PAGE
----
Third, there is the understanding that alliances with parents, students, and the community are an essential piece of a strategy for moving forward. Again CORE’s practice shows this is not empty rhetoric. In January of 2009 CORE helped organize a meeting of 500 parents, teachers, and students who founded GEM (Grassroots Education Movement). GEM went on to play a leading role in stopping school closings.

Taken together, these are the elements of a program to renew and build union power.

In Philadelphia, thanks to the Rendell administration and the efforts of all those who have fought for education funding, we do not face draconian cuts like Chicago schools are experiencing, but with stimulus money drying up and the state government up for grabs this November, there is no reason for complacency.  And, like Chicago, we face an aggressive “turnaround” initiative that is turning over schools to private management and eliminating union positions.

Teachers and all those committed to public education need a strong union prepared to fight back against the Duncan-Ackerman brand of school reform. CORE’s experience and perspective suggests some things that union members in Philadelphia could be doing to build a more effective PFT. More detail on that next time.

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Comments (23)

Submitted by Phillyteachertalks (not verified) on July 8, 2010 7:06 pm


Thanks for keeping us up to date on what is going on in Chicago, after all they are the trial run for many of the reforms Ackerman is no instituting here. I am not convinced in anyway that our Union leadership has any strong desire to stand up to some of the ludicrous reform strategies going on in Philadelphia. Where was Jerry Jordan when this contract to turnaround schools was signed? He was the one praising the contract and trying to rush the vote through on uninformed Union members. Arlene Ackerman said, "I could kiss him." Four months after the contract is signed Jerry Jordan is publicly criticizing Ackerman for doing exactly what it says she can do in our contract. I do realize that we negotiated this contract during an extremely difficult time period for Unions. That said, our Union Leadership seemed more concerned about tooting their own horn for all they stopped Ackerman from taking from us. Not once did anyone on their leadership mention the damage these reforms could have on our students. Nor did he acknowledge the fact that these turnarounds would play with the lives of thousands of Union members. I think we desperately need reform in our Union. I want a Leadership who is in touch with what is actually going on in our schools. I want a leadership who has taught in a school in the last fifteen years. I want a leadership that is honest and transparent with it's members. That is not the leadership we currently have. Ron I am interested to hear if you know of anyone who has any of these qualities that would challenge Jerry and his team?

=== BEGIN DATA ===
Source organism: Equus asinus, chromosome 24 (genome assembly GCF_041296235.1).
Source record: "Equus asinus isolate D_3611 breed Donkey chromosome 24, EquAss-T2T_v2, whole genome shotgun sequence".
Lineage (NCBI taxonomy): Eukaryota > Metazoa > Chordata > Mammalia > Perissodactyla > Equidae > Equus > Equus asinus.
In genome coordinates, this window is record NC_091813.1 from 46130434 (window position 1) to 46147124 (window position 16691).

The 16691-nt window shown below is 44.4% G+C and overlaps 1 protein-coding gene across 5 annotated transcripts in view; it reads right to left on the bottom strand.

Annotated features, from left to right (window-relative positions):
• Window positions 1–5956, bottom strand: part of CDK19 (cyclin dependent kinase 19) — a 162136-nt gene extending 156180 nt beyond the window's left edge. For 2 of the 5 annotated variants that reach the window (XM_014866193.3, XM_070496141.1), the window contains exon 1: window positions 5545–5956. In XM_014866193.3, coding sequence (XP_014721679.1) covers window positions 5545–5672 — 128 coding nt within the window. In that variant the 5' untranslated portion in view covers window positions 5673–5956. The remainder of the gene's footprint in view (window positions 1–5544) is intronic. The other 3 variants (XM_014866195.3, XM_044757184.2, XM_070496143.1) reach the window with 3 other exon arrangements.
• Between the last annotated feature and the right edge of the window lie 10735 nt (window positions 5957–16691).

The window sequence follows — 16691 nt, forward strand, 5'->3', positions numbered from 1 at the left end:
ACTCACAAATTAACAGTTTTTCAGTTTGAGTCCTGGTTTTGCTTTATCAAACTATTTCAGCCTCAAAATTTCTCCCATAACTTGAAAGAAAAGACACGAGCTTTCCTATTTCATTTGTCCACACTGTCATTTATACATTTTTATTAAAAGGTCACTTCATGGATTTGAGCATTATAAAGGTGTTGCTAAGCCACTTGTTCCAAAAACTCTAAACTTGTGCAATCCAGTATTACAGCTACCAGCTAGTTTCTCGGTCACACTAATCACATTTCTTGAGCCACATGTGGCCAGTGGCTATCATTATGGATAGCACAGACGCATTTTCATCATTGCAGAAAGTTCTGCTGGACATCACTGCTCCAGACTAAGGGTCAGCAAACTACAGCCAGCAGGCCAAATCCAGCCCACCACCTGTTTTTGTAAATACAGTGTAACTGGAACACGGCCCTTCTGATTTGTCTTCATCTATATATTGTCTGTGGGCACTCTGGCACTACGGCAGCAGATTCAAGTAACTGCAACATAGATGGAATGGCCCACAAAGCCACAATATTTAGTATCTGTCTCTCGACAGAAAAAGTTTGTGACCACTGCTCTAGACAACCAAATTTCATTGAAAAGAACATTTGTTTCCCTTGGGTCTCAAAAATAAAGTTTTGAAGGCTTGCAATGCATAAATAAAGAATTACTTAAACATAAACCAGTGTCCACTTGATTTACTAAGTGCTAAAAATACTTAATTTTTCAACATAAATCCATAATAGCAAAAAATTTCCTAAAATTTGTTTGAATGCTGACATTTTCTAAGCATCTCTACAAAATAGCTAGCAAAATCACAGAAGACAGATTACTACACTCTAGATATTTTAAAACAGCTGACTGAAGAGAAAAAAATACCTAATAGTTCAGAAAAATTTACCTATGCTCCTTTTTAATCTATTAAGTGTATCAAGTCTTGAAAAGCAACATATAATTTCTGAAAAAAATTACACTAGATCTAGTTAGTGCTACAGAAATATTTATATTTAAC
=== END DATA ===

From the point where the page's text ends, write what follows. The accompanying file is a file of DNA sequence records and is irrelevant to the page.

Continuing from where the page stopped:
Blog @

Submitted by Anonymous (not verified) on July 9, 2010 10:56 am

I absolutely agree. I say time and time again, "Where is Jordan?". I always thought highly of him over the years, however, I was deeply hurt by how quickly he pushed this contract through without letting its members really going over it and then make a sound vote.

Has any member in the media, The Public School Notebook, etc. ever ask him WHY???? Is this website afraid of asking the difficult questions to Jerry Jordan??? Only 1 positive came of this contract----No teacher can lose his/her job because of the Renaissance initiative. Good, but look how Ackerman fooled him---She told him only 5 schools would turn Renaissance, not 14. He took her word that no more than 5 would happen. You never take someones word during negotiations. You put it in writing!!! Jordan should take note and see what CORE is doing and how he needs to get on board and do what their doing in Chicago.